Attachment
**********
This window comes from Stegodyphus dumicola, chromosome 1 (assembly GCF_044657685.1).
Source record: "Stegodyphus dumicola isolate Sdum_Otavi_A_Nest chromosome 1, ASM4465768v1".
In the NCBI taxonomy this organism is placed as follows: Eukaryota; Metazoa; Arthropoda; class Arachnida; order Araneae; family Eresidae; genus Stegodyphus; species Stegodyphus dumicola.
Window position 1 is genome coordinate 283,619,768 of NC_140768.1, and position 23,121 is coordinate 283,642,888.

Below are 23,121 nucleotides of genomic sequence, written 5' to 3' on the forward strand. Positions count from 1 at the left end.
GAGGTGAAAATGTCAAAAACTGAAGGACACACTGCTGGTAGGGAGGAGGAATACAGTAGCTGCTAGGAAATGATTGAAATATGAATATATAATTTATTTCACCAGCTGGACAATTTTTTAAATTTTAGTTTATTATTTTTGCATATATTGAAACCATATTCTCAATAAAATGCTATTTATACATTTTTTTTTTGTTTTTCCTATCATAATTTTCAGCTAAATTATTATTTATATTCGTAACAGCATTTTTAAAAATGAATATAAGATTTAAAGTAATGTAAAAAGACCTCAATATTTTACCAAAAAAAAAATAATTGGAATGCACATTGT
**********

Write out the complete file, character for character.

This window comes from Stegodyphus dumicola, chromosome 1 (assembly GCF_044657685.1).
Source record: "Stegodyphus dumicola isolate Sdum_Otavi_A_Nest chromosome 1, ASM4465768v1".
In the NCBI taxonomy this organism is placed as follows: Eukaryota; Metazoa; Arthropoda; class Arachnida; order Araneae; family Eresidae; genus Stegodyphus; species Stegodyphus dumicola.
Window position 1 is genome coordinate 283,619,768 of NC_140768.1, and position 23,121 is coordinate 283,642,888.

Below are 23,121 nucleotides of genomic sequence, written 5' to 3' on the forward strand. Positions count from 1 at the left end.
GAGGTGAAAATGTCAAAAACTGAAGGACACACTGCTGGTAGGGAGGAGGAATACAGTAGCTGCTAGGAAATGATTGAAATATGAATATATAATTTATTTCACCAGCTGGACAATTTTTTAAATTTTAGTTTATTATTTTTGCATATATTGAAACCATATTCTCAATAAAATGCTATTTATACATTTTTTTTTTGTTTTTCCTATCATAATTTTCAGCTAAATTATTATTTATATTCGTAACAGCATTTTTAAAAATGAATATAAGATTTAAAGTAATGTAAAAAGACCTCAATATTTTACCAAAAAAAAAATAATTGGAATGCACATTGT